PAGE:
Free arrangements and relation spaces
Discrete Comput Geom
Free Arrangements 0 1
Relation Spaces 0 1
0 2 Department of Mathematics, University of WisconsinMadison , Madison, WI 53706 , USA
1 1Department of Mathematics, University of Kansas , Lawrence, KS 66045 , USA
Yuzvinsky [7] has shown that free arrangements are formal. In this note we define a more general class of arrangements which we call kformal, and we show that free arrangements are kformal. We close with an example which distinguishes kformal arrangements from formal arrangements. Let be a field a n d let V be a n /  d i m e n s i o n a l v e c t o r s p a c e o v e r K. A hyperplane in V is a c o d i m e n s i o n 1 s u b s p a c e o f V. A n arrangement ~t in V is a finite set of h y p e r p l a n e s . L e t {xl . . . . . xt} be a basis for t h e d u a l V* a n d let S be the s y m m e t r i c a l g e b r a of V* w h i c h is i s o m o r p h i c t o the p o l y n o m i a l a l g e b r a KIxl . . . . . x J . T h e n e a c h h y p e r p l a n e H in I / h a s a defining f o r m

1. Introduction
orR = a l x I 'k "'" k a/X/
with ker(gn) = H, u n i q u e u p to a c o n s t a n t multiple. T h u s a n a r r a n g e m e n t d c a n
* The first author was supported in part by a U.S. Department of Education Fellowship. The
second author was supported in part by the National Science Foundation.
be described by the product of such forms. Given an arrangement d , let
Q = Q ( ~ ) =
II ct..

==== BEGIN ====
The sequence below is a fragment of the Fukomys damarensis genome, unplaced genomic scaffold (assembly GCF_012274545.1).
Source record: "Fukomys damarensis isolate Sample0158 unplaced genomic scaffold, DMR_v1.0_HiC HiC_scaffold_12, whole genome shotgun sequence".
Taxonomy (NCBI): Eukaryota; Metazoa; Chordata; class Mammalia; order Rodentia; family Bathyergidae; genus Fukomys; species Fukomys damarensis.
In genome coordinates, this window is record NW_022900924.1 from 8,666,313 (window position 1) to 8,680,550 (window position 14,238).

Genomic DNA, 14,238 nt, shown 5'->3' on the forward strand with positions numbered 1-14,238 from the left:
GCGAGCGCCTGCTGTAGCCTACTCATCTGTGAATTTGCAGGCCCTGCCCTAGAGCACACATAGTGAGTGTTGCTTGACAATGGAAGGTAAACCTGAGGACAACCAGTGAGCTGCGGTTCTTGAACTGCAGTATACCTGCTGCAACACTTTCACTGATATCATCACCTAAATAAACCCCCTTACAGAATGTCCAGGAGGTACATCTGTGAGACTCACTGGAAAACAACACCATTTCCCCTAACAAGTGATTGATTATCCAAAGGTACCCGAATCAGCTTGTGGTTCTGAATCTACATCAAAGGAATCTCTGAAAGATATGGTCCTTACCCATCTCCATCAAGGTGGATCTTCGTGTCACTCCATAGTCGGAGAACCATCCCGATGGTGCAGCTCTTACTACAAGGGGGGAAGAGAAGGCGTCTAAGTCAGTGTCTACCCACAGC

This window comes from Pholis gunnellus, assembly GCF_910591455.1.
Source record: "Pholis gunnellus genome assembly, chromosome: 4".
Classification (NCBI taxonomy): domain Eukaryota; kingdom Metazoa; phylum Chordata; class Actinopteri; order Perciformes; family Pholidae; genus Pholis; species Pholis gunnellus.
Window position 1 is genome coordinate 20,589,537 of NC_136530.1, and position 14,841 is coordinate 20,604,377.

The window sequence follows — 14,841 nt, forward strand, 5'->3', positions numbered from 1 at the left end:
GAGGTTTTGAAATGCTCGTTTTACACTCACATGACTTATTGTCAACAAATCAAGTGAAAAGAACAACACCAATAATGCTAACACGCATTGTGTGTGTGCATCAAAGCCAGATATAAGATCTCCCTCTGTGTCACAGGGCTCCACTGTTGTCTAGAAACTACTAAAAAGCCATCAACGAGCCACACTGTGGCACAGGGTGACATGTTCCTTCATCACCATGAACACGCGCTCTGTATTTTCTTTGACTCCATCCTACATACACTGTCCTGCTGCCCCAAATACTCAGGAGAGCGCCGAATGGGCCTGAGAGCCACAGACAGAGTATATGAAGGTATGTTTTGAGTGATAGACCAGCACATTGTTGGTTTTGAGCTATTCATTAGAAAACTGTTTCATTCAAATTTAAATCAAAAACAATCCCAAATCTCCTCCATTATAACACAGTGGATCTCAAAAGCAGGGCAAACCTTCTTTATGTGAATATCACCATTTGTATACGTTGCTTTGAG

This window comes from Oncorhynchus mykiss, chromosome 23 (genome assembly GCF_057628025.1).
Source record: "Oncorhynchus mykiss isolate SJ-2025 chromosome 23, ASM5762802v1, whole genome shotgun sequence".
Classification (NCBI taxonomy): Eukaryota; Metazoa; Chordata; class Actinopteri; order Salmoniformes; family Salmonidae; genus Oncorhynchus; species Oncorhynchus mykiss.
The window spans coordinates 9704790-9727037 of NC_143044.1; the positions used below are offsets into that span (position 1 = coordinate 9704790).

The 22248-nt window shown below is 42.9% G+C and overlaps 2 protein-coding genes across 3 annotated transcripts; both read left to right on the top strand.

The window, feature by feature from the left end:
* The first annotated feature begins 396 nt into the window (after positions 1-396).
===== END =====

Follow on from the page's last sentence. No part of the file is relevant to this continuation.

H E ~r
Note that Q is unique up to constant multiple. The arrangement d is completely
determined by Q.
Let D(~r be the Smodule which consists of all derivations 0: S * S such that
0(Q) is a multiple of Q. We call D(~r the module of ~r When D(~r
is a free Smodule, d is said to be free. There are some interesting connections
between the lattice L ( d ) of intersections of elements of d and the Smodule D(d).
For a survey, see the book by Orlik and Terao [
3
]. In this work we study these
connections further. In particular, we are interested in the study of formal
arrangements, introduced by Falk and Randell [
1
]. An arrangement d is formal
if all linear dependencies among the defining forms of the hyperplanes of d are
generated by dependencies corresponding to the codimension 2 subspaces in L(d).
Using techniques developed in [
6
], Yuzvinsky has shown in 17] that free
arrangements are formal. In this paper we introduce a more general class of arrangements
called kformal arrangements. By definition, d is 2formal if d is formal. The
main result of this paper is that if d is free, then d is kformal for 2 < k < r  1,
where r is the codimension of the common intersection of all the hyperlanes of
d . Our proof does not use techniques from [
6
]. This theorem imposes strong
conditions on the ways in which the hyperplanes of a free arrangement intersect
each other. In particular, we have some combinatorial inequalities for free